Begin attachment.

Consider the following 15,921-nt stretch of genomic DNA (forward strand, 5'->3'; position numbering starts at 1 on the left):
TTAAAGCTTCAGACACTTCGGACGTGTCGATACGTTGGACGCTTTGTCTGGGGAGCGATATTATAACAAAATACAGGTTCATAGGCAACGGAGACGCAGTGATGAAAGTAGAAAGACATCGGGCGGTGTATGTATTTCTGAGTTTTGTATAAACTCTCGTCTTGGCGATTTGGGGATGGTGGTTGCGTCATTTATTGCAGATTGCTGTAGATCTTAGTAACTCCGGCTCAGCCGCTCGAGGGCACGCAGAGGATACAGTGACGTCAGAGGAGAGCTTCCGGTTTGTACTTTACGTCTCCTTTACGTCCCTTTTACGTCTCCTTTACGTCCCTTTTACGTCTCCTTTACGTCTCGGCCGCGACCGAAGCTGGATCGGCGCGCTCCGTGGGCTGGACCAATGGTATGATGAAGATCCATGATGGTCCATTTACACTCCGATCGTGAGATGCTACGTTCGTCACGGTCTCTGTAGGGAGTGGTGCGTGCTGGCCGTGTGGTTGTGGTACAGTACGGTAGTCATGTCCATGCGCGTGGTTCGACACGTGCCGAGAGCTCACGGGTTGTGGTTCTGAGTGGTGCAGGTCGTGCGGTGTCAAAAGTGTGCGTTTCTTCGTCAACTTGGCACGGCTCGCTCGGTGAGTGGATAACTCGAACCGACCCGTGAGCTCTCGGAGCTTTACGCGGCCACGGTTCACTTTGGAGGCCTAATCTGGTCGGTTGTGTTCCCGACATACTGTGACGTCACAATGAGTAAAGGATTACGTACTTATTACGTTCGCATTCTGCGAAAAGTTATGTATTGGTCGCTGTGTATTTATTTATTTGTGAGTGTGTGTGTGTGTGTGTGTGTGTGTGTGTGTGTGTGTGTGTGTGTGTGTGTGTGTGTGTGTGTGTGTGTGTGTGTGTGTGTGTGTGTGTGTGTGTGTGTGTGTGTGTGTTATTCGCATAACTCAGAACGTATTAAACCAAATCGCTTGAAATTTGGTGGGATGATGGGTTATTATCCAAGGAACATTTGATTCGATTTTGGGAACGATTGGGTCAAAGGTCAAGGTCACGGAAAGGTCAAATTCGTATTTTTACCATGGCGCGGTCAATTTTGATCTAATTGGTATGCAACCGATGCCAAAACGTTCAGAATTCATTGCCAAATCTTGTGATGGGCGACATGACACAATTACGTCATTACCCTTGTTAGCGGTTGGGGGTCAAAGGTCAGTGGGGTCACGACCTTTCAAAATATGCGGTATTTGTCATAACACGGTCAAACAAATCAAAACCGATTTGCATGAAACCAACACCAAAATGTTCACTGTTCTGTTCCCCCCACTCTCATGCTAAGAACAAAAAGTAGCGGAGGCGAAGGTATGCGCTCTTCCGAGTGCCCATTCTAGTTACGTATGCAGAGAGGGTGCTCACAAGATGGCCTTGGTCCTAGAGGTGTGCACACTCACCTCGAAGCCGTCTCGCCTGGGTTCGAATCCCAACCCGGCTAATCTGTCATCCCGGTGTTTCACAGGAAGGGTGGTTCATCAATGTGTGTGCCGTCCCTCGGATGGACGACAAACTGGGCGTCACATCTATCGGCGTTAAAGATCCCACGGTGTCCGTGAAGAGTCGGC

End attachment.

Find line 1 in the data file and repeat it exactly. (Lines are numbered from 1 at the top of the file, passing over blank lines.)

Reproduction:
Consider the following 15,921-nt stretch of genomic DNA (forward strand, 5'->3'; position numbering starts at 1 on the left):